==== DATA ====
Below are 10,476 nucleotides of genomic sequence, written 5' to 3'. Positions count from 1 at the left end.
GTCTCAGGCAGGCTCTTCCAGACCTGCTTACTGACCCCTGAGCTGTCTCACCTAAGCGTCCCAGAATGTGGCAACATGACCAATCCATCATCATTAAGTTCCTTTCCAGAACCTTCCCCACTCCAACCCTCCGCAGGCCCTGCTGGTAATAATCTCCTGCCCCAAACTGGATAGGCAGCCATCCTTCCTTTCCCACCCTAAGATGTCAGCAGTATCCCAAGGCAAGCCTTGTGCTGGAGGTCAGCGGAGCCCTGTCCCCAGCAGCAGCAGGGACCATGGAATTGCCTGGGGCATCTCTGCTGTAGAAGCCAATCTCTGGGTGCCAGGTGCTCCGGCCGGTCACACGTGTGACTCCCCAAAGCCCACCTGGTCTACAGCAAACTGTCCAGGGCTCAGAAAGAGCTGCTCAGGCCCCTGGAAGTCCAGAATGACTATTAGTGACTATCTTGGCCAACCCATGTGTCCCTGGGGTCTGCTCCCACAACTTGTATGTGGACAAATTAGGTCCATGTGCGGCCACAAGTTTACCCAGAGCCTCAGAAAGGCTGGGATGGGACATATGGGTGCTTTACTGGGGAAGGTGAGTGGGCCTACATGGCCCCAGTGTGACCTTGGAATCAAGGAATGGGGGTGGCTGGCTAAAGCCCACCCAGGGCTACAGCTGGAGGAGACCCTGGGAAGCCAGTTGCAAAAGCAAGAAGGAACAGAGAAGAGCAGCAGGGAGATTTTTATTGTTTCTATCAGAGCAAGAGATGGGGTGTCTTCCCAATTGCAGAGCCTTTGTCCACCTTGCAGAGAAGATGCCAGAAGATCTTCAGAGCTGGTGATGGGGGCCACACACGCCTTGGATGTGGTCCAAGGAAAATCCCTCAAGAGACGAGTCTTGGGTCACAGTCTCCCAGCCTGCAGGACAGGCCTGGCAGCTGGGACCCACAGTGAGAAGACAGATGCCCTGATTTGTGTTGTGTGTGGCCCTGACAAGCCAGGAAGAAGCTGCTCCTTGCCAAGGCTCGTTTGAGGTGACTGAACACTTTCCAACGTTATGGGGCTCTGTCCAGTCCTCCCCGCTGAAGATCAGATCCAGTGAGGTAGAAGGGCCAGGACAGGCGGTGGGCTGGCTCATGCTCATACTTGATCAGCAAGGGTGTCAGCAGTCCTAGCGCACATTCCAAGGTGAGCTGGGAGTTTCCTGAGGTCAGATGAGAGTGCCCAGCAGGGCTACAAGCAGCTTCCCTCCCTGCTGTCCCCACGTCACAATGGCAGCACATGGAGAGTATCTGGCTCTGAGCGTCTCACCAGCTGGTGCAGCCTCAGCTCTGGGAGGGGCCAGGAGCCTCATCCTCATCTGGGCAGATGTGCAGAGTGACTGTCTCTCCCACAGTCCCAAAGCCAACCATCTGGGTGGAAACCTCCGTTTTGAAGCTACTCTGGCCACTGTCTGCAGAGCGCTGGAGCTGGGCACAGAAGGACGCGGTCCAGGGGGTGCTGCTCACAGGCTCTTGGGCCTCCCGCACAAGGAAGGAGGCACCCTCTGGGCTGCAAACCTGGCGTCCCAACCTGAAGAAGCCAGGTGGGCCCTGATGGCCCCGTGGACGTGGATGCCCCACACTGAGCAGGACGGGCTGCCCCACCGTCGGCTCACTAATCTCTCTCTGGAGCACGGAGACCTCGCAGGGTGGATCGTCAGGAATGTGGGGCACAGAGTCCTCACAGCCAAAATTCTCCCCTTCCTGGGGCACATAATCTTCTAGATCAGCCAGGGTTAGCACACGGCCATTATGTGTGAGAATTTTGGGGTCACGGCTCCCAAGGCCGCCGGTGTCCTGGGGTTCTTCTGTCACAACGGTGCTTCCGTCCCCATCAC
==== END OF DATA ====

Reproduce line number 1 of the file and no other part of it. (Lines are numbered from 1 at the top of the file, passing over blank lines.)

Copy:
Below are 10,476 nucleotides of genomic sequence, written 5' to 3'. Positions count from 1 at the left end.